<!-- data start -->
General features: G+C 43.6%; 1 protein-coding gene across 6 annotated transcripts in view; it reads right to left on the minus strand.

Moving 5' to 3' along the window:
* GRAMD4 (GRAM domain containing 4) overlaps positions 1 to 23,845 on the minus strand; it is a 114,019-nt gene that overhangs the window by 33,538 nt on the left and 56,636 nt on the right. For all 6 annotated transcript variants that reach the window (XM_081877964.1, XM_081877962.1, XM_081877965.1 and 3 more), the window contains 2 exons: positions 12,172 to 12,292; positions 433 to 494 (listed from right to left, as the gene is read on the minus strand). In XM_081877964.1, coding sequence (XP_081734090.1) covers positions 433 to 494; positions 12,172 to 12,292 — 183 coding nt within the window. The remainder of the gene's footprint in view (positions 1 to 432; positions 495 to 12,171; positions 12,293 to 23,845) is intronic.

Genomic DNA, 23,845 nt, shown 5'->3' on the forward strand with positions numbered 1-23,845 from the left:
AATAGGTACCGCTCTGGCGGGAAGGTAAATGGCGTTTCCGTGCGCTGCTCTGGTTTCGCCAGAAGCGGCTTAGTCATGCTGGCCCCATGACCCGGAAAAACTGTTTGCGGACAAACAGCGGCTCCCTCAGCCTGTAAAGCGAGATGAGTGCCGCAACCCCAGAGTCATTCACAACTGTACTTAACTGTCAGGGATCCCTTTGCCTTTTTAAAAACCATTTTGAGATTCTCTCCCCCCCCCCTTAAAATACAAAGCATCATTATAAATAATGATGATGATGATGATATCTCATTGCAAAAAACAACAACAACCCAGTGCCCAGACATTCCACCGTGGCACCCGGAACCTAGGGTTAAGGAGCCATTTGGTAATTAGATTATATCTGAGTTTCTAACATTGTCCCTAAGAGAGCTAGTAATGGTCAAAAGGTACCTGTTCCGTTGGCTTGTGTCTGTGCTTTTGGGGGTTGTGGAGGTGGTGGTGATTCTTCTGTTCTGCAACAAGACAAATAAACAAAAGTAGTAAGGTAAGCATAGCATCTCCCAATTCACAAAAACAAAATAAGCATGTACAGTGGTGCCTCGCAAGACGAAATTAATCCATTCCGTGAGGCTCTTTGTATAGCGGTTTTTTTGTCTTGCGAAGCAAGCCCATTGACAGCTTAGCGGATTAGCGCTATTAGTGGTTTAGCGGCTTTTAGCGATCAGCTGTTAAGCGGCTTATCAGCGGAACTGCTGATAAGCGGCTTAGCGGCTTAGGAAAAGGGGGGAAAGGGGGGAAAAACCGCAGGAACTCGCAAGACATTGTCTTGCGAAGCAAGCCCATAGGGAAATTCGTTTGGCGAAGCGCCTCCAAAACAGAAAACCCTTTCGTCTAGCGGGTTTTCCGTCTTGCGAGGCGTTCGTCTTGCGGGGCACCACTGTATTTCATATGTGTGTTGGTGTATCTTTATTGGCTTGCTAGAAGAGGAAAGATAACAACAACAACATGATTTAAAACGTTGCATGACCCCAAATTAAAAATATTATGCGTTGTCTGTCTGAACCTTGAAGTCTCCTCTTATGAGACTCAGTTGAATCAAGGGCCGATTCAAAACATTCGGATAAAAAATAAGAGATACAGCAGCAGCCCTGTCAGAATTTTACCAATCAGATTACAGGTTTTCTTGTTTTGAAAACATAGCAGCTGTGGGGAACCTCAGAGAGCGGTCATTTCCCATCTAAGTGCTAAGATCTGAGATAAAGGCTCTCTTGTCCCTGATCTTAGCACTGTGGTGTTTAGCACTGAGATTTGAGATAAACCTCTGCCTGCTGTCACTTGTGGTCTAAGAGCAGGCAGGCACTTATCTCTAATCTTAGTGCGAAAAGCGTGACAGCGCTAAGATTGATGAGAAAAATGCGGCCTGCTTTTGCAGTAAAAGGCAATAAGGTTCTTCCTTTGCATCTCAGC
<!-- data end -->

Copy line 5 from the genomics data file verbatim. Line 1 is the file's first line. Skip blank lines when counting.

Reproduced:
AATAGGTACCGCTCTGGCGGGAAGGTAAATGGCGTTTCCGTGCGCTGCTCTGGTTTCGCCAGAAGCGGCTTAGTCATGCTGGCCCCATGACCCGGAAAAACTGTTTGCGGACAAACAGCGGCTCCCTCAGCCTGTAAAGCGAGATGAGTGCCGCAACCCCAGAGTCATTCACAACTGTACTTAACTGTCAGGGATCCCTTTGCCTTTTTAAAAACCATTTTGAGATTCTCTCCCCCCCCCCTTAAAATACAAAGCATCATTATAAATAATGATGATGATGATGATATCTCATTGCAAAAAACAACAACAACCCAGTGCCCAGACATTCCACCGTGGCACCCGGAACCTAGGGTTAAGGAGCCATTTGGTAATTAGATTATATCTGAGTTTCTAACATTGTCCCTAAGAGAGCTAGTAATGGTCAAAAGGTACCTGTTCCGTTGGCTTGTGTCTGTGCTTTTGGGGGTTGTGGAGGTGGTGGTGATTCTTCTGTTCTGCAACAAGACAAATAAACAAAAGTAGTAAGGTAAGCATAGCATCTCCCAATTCACAAAAACAAAATAAGCATGTACAGTGGTGCCTCGCAAGACGAAATTAATCCATTCCGTGAGGCTCTTTGTATAGCGGTTTTTTTGTCTTGCGAAGCAAGCCCATTGACAGCTTAGCGGATTAGCGCTATTAGTGGTTTAGCGGCTTTTAGCGATCAGCTGTTAAGCGGCTTATCAGCGGAACTGCTGATAAGCGGCTTAGCGGCTTAGGAAAAGGGGGGAAAGGGGGGAAAAACCGCAGGAACTCGCAAGACATTGTCTTGCGAAGCAAGCCCATAGGGAAATTCGTTTGGCGAAGCGCCTCCAAAACAGAAAACCCTTTCGTCTAGCGGGTTTTCCGTCTTGCGAGGCGTTCGTCTTGCGGGGCACCACTGTATTTCATATGTGTGTTGGTGTATCTTTATTGGCTTGCTAGAAGAGGAAAGATAACAACAACAACATGATTTAAAACGTTGCATGACCCCAAATTAAAAATATTATGCGTTGTCTGTCTGAACCTTGAAGTCTCCTCTTATGAGACTCAGTTGAATCAAGGGCCGATTCAAAACATTCGGATAAAAAATAAGAGATACAGCAGCAGCCCTGTCAGAATTTTACCAATCAGATTACAGGTTTTCTTGTTTTGAAAACATAGCAGCTGTGGGGAACCTCAGAGAGCGGTCATTTCCCATCTAAGTGCTAAGATCTGAGATAAAGGCTCTCTTGTCCCTGATCTTAGCACTGTGGTGTTTAGCACTGAGATTTGAGATAAACCTCTGCCTGCTGTCACTTGTGGTCTAAGAGCAGGCAGGCACTTATCTCTAATCTTAGTGCGAAAAGCGTGACAGCGCTAAGATTGATGAGAAAAATGCGGCCTGCTTTTGCAGTAAAAGGCAATAAGGTTCTTCCTTTGCATCTCAGC